Wisconsin Businesses Now Have Cheaper Options to Clean Waterways
The US Environmental Protection Agency has given Wisconsin businesses less expensive options to remove phosphorous from waste water that was dumped into lakes and streams. Madison.com is reporting that such practices are aimed at reducing unnatural weed and algae growth that has impaired hundreds of lakes and streams.
“Manufacturers and sewage treatment plants would be exempted from the new standards for 10 years if they paid fees that would be spent on cutting phosphorous pollution that rain carries off farm fields,” the story says.
While environmental groups said that the plan was insufficient and would not result in high enough penalties to make improvements in water quality, the EPA said the new plan was “feasible.” EPA Spokeswoman told Madison.com that it would result in a lot less phosphorus pollution that leads to unnatural algae and weed growth.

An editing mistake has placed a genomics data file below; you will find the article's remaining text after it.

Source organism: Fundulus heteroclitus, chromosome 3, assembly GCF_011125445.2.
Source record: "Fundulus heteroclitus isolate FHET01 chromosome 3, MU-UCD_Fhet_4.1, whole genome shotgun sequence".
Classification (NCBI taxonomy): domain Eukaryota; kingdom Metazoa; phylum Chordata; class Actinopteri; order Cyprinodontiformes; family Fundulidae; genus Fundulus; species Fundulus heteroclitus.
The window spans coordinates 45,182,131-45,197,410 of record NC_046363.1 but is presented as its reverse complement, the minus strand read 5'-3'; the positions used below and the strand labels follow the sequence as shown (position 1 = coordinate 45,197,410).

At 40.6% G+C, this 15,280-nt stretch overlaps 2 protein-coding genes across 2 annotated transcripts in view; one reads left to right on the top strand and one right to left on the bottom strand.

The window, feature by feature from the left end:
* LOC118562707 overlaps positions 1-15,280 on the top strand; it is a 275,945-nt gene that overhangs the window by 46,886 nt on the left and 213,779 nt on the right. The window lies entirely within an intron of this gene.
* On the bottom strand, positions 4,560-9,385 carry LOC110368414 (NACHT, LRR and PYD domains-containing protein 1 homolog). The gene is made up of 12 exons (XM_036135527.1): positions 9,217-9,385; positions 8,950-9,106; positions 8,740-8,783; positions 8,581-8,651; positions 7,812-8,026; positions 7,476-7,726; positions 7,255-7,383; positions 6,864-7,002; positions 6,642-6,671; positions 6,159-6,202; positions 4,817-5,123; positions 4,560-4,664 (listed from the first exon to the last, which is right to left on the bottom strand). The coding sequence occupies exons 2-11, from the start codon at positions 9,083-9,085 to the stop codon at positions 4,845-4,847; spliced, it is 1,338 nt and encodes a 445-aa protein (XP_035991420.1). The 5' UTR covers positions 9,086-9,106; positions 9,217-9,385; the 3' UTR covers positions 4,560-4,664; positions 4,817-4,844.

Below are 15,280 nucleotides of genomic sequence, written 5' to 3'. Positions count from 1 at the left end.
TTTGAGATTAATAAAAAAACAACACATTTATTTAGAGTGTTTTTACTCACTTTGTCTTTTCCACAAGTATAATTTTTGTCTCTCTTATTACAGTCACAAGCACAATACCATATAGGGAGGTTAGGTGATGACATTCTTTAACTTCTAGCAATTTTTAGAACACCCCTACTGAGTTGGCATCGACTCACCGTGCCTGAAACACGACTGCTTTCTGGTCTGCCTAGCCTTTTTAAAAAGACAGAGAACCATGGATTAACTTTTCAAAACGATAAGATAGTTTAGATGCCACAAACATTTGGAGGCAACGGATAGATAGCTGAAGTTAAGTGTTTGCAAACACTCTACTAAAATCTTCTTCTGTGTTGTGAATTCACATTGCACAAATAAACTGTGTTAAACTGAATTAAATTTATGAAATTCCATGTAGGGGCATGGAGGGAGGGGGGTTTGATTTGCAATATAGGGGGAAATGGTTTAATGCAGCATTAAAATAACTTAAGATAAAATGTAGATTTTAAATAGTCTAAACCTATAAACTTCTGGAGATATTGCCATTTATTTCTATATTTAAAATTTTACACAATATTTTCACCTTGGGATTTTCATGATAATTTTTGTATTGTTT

The larger debate, of course, is whether the new ruling is part of a plan by the Trump administration to dismantle environmental regulations or whether this is just a cheaper and more effective method to address environmental regulation.
In 2010, Wisconsin had adopted rules that would put limitations on the amount of phosphorous that could be placed in the state’s waterways. However, when Scott Walker became the governor in 2011, he worked to changed the rules to give businesses more options to pay for cleanups, said Madison.com.
Enforcement of the new standard is still an open question, the story continues, as the new presidential administration has given no indication as to how much or how strict the oversight would be.
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